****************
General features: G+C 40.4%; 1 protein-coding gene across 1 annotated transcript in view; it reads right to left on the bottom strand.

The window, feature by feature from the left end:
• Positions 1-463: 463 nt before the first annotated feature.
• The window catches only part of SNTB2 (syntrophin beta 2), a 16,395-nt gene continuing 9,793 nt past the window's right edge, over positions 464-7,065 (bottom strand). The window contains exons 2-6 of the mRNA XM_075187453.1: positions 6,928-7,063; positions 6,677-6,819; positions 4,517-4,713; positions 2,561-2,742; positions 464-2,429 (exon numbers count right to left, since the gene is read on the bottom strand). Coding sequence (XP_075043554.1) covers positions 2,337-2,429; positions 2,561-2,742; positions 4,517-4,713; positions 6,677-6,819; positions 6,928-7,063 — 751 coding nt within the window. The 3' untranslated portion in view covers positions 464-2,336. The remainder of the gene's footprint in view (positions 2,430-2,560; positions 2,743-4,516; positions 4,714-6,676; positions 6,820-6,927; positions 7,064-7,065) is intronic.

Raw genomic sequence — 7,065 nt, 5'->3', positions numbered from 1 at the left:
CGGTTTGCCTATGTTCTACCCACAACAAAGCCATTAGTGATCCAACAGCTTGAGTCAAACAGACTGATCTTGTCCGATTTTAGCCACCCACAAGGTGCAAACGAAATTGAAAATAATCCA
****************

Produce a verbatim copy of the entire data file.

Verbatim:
General features: G+C 40.4%; 1 protein-coding gene across 1 annotated transcript in view; it reads right to left on the bottom strand.

The window, feature by feature from the left end:
• Positions 1-463: 463 nt before the first annotated feature.
• The window catches only part of SNTB2 (syntrophin beta 2), a 16,395-nt gene continuing 9,793 nt past the window's right edge, over positions 464-7,065 (bottom strand). The window contains exons 2-6 of the mRNA XM_075187453.1: positions 6,928-7,063; positions 6,677-6,819; positions 4,517-4,713; positions 2,561-2,742; positions 464-2,429 (exon numbers count right to left, since the gene is read on the bottom strand). Coding sequence (XP_075043554.1) covers positions 2,337-2,429; positions 2,561-2,742; positions 4,517-4,713; positions 6,677-6,819; positions 6,928-7,063 — 751 coding nt within the window. The 3' untranslated portion in view covers positions 464-2,336. The remainder of the gene's footprint in view (positions 2,430-2,560; positions 2,743-4,516; positions 4,714-6,676; positions 6,820-6,927; positions 7,064-7,065) is intronic.

Raw genomic sequence — 7,065 nt, 5'->3', positions numbered from 1 at the left:
CGGTTTGCCTATGTTCTACCCACAACAAAGCCATTAGTGATCCAACAGCTTGAGTCAAACAGACTGATCTTGTCCGATTTTAGCCACCCACAAGGTGCAAACGAAATTGAAAATAATCCA